Is your old bomb a gold mine? Why used car prices have surged to the best levels in 21 years – and the models that are most in demand
- Datium Insights data had record 31.7 per cent annual surge in used car values
- Most of the increase has occurred since coronavirus pandemic began in March
- German-designed SUVs from BMW and Mercedes-Benz had the biggest rise
- Japanese SUVs and utes also saw rose price rises due to global new car shortage
Australian used car prices have surged by record levels unseen in 21 years.
Global supply shortages of new cars as a result of the coronavirus pandemic have seen motorists flock to SUVs and utes in the used car market.
In the year to October, used vehicle prices surged by 31.7 per cent, the highest level since the Datium Insights-Moody’s Analytics data series began in 1999.
Most of that increase has occurred since March when the World Health Organisation declared a COVID-19 pandemic and governments around the world closed their borders.
Mercedes-Benz GLA (pictured) has risen by 27.8 per cent from $30,200 to $38,600 this year
Utes are popular on the used market. Toyota HiLux prices rose by 26.3 per cent to $27,800
Since the start of the coronavirus crisis, average prices for a BMW X3 SUV have surged by an even more dramatic 42 per cent, when the September quarter price of $30,000 was compared with the March quarter price of $21,100.
Used cars surging in value
BMW X3: up 42.1 per cent to $30,000
Mercedes-Benz GLA: up 27.8 per cent to $38,600
Toyota HiLux: up 26.3 per cent to $27,800
Ford Ranger: up 20.6 per cent to $25,200
Toyota LandCruiser: up 17.8 per cent to $55,000
Hyundai i30: up 17.7 per cent to $15,300
Mazda CX-5: up 7.2 per cent to $31,200
Subaru Forester: up 7 per cent to $21,500
Source: Datium Insights data comparing average used car prices in the September quarter of 2020 with the March quarter of 2020
The Mercedes-Benz GLA, another small German-designed SUV, saw its values climb by 27.8 per cent to $38,600 from $30,200 in just nine months.
Japanese SUVs have also fetched more on the used car market with Mazda CX-5 prices rising by 7.2 per cent to $31,200 from $29,100.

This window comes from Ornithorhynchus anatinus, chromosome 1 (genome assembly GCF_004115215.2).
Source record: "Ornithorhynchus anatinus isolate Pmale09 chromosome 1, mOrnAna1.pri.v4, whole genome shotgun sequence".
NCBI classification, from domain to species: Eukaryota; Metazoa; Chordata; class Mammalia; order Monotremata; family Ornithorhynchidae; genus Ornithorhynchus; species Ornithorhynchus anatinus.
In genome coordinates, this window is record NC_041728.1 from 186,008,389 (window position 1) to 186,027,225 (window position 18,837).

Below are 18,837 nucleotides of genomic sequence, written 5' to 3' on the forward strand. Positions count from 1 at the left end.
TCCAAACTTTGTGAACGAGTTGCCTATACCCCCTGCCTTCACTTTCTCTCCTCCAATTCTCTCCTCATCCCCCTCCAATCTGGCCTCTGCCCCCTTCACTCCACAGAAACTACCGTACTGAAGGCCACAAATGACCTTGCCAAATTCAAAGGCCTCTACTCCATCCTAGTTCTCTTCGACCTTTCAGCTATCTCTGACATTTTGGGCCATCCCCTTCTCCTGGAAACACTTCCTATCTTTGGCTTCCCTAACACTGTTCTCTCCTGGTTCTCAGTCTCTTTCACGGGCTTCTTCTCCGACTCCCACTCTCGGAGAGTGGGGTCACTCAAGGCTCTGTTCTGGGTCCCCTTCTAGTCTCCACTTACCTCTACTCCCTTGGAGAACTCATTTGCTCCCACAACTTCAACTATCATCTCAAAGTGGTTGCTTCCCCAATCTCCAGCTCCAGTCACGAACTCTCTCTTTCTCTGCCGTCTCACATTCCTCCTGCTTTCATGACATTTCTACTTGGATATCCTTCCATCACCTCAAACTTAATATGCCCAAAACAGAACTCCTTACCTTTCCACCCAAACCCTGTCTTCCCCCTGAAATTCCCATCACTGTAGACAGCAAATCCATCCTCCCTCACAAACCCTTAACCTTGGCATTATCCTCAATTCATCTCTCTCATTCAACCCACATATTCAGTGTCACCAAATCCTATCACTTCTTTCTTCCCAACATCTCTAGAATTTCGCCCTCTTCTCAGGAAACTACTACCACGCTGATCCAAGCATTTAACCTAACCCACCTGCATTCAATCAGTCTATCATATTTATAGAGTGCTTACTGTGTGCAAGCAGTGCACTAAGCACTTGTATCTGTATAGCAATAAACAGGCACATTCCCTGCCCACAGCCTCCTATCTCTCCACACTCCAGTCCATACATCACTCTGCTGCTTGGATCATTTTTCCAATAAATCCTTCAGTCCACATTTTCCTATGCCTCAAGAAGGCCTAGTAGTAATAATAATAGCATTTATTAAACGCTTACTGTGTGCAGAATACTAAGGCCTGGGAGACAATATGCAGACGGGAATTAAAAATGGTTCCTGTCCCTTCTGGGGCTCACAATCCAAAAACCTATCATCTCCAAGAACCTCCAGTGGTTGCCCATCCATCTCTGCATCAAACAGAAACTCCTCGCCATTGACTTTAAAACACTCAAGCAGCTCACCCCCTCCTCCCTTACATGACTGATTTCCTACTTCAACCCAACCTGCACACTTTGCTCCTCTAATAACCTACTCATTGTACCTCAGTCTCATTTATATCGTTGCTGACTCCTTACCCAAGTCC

Subaru Forester prices have increased by seven per cent to $21,500.
Utes were also popular on the used market with Toyota HiLux prices rising by 26.3 per cent to $27,800 as equivalent Ford Ranger values rose by 20.6 per cent to $25,200.
Datium Insights head of product Tanim Ahmed said tradies in particular were opting for a used ute to get around long waiting lists for a new one.
‘One of the things that we’ve noticed is that the supply of new models – particularly the HiLux – it’s a bit tight at the moment,’ he told Daily Mail Australia.
‘That’s meant that a lot of tradies or people in industry that need access to a fairly new ute decide to buy a used one, maybe a two or three-year-old one instead of waiting, getting in line to get a brand-new one.’
SUVs that were popular on the new car market were also fetching more as used cars.
‘The used car market and the preferences of buyers is a good reflection of what happens in the new car market,’ Mr Ahmed said.
Secondhand Toyota LandCruiser values surged by an average level of 17.8 per cent, rising to $55,000 from $46,700.
The large four-wheel drive was Australia’s fourth most popular brand new vehicle in October, behind the Toyota HiLux, Ford Ranger and Toyota RAV4.
At the other end of the size scale, Hyundai i30 saw its secondhand price surge by 17.7 per cent to $15,300, albeit off a much smaller base.
BMW X3 prices have zoomed up 42.1 per cent from $21,100 to $30,000